This course examines the following: social science and ethics, power-rivalry and capitalism versus human rights and democracy, the dimensions of poverty, what role the World Bank plays, the laws of the people, the two classes of human rights, national interest, and tolerance. At the end of this course, 1) students will have listened to the voices of indigenous, Black, and Latin women describing the oppression their communities have faced, 2) thought deeply about the “solidarity-dividend” (Heather McGhee) available to all including white folks in college education, health care, and every aspect of economic and social wellbeing, 3) have an understanding the role of settler colonialism and colonialism in the initial emergence and reemergence of fascism, and 4) understood the characteristic features, from Nazism to Putin to today in America, of the anti-democratic and inhuman Right.

INTS 2975 Global Issues Research Practicum (4 Credits)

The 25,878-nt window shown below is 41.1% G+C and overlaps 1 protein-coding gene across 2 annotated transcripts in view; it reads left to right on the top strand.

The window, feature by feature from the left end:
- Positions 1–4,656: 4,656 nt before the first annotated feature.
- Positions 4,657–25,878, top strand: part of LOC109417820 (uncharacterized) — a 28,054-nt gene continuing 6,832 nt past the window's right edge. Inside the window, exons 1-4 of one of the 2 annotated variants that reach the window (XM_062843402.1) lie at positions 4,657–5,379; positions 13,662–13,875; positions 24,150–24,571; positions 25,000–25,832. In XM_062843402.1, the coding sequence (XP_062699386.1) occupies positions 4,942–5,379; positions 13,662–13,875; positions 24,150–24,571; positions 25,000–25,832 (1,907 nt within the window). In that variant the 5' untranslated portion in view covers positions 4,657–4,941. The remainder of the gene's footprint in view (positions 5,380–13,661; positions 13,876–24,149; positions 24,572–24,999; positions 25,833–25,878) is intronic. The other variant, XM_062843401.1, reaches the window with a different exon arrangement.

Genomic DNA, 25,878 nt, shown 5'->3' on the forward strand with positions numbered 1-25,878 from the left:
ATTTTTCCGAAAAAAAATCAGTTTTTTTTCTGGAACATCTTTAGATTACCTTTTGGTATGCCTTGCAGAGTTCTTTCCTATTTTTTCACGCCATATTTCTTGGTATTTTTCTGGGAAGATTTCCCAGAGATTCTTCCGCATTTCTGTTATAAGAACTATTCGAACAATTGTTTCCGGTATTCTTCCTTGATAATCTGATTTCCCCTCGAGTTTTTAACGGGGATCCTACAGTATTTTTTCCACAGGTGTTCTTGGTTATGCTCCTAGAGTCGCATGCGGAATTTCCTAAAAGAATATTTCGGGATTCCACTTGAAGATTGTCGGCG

This is the third and final required course for all international studies majors. In the first two introductory classes, you acquired knowledge about international politics and the global economy. In this class, we investigate where that knowledge came from. How do researchers learn things about the political world? And how can you do this kind of research yourself? Students will learn about different types of international studies research, and will practice collecting and evaluating evidence from interviews, surveys, the written record, and quantitative sources. You will learn to ask a compelling research question, critically evaluate existing research on your subject, and find evidence that will help you answer your question. Your final project will be to design a research project that you could feasibly conduct in a future quarter. Prerequisites: INTS 1500 and INTS 1700.

INTS 2988 Study Abroad Resident Credit (0-18 Credits)

INTS 3000 Research Methods & Design (4 Credits)